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Wallsend NurserieS Blossom End Rot

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					                          Wallsend NurserieS
                                       95 Lake Rd Wallsend 2287
                         Ph 49 501066 Fax 49 516960 email gardens1@tpg.com.au




                          Blossom End Rot

       Tomatoes and capsicums are frequently affected by a disease known as Blossom-end rot. The
symptoms of this problem occur only on the fruit at the blossom end. That is, the opposite end to the
stalk.
       The area becomes brown, tough and sunken. Often this area will turn black after several days
as well.
       Secondary fungal growths may develop in this area.
       Sometimes in egg tomatoes, this affected tissue might be completely internal and appear as a
dark brown area inside the fruit.
       Blossom-end rot is most often noticed when the fruit is about half grown.

     Blossom-end rot is not in fact a fungal problem at all but is often mistaken for one. These
symptoms indicate that the supply of the nutrient Calcium is not adequate to form the fruit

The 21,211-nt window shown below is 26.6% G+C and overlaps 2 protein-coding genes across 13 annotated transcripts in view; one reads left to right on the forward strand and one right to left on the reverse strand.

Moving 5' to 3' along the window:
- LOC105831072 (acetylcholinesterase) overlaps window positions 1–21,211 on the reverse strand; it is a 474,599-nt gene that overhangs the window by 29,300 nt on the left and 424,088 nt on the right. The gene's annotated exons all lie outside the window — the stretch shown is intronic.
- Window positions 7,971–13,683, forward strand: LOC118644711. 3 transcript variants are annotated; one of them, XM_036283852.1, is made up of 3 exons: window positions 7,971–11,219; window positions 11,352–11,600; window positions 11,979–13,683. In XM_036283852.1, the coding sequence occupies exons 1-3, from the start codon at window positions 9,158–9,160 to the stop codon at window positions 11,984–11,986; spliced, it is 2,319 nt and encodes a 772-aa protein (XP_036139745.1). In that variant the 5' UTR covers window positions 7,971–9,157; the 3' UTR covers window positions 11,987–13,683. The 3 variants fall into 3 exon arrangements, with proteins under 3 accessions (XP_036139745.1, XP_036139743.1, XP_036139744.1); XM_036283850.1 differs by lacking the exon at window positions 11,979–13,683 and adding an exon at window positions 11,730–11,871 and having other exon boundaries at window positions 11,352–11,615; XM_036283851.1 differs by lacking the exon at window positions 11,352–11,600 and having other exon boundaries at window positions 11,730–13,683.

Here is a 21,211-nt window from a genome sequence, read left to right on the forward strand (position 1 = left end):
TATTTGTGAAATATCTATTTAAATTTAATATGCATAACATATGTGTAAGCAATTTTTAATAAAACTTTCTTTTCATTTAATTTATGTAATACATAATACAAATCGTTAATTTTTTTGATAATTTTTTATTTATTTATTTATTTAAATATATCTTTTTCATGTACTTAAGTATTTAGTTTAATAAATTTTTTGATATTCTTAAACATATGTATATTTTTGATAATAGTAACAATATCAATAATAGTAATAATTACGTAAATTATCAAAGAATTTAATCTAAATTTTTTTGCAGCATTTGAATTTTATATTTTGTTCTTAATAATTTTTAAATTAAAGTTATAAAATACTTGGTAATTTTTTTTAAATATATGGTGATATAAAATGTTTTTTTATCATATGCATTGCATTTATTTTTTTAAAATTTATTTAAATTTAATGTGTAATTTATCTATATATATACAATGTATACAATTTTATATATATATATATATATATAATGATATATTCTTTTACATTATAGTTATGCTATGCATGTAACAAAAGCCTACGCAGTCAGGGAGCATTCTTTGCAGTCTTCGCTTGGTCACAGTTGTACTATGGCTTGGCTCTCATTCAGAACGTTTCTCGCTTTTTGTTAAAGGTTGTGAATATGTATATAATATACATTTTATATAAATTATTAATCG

properly. Thus, it is actually a nutrient deficiency causing the problem.

      This can arise for several reasons. Firstly, there may not be enough total Calcium present in
the soil. Secondly, the levels of other nutrients, which the plant takes up before Calcium, may be too
high. These problems are made worse if the water supply to the plant is allowed to fluctuate.
      Dry conditions and over watering can both cause problems.
      Thirdly, if many leaves are forming at the same time as the fruit, the available Calcium is
usually used for the formation of leaves and is not available to the fruit.

      The aim in the control of Blossom-end rot, is to keep the Calcium supply to the fruit even.
      The soil can be limed or have superphosphate added before the seedlings are planted out. This
should supply adequate Calcium to the developing plants.
      Avoid using excessive amounts of fertilizers containing Sodium, Potassium or Ammonium.
      Organise the drainage so that waterlogging does not occur, and water the plants on a regular
basis throughout the growing season.

     Improve soil water-holding capacity by the addition of organic matter.

      In areas where hot dry winds occur, windbreaks should be provided so that the plants do not
lose too much water through the leaves.
      A mulch should be applied to the soil surface to further retain moisture and to suppress weed
growth.

      In rare cases, where Calcium deficiency is a large problem , addition of chelated Calcium may
be of benefit.

				
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posted:6/2/2011
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